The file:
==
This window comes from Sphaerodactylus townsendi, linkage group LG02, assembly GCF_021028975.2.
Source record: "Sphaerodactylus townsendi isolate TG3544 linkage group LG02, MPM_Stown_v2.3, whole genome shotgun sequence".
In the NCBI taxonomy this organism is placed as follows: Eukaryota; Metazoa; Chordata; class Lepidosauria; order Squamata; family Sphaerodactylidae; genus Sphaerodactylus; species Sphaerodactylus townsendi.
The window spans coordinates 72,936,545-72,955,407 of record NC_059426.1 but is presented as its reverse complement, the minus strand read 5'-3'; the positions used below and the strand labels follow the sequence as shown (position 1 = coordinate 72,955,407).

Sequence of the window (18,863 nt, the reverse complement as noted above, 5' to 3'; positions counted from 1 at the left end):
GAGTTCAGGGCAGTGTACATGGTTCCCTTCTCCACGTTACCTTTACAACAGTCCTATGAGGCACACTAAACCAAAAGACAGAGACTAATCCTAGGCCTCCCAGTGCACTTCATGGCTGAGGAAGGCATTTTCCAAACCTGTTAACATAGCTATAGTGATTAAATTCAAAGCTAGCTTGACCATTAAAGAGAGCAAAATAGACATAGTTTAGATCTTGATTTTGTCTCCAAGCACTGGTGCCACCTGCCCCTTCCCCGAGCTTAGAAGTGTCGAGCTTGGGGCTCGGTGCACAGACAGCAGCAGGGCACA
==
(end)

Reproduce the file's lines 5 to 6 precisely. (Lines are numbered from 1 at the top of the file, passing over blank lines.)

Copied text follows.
Sequence of the window (18,863 nt, the reverse complement as noted above, 5' to 3'; positions counted from 1 at the left end):
GAGTTCAGGGCAGTGTACATGGTTCCCTTCTCCACGTTACCTTTACAACAGTCCTATGAGGCACACTAAACCAAAAGACAGAGACTAATCCTAGGCCTCCCAGTGCACTTCATGGCTGAGGAAGGCATTTTCCAAACCTGTTAACATAGCTATAGTGATTAAATTCAAAGCTAGCTTGACCATTAAAGAGAGCAAAATAGACATAGTTTAGATCTTGATTTTGTCTCCAAGCACTGGTGCCACCTGCCCCTTCCCCGAGCTTAGAAGTGTCGAGCTTGGGGCTCGGTGCACAGACAGCAGCAGGGCACA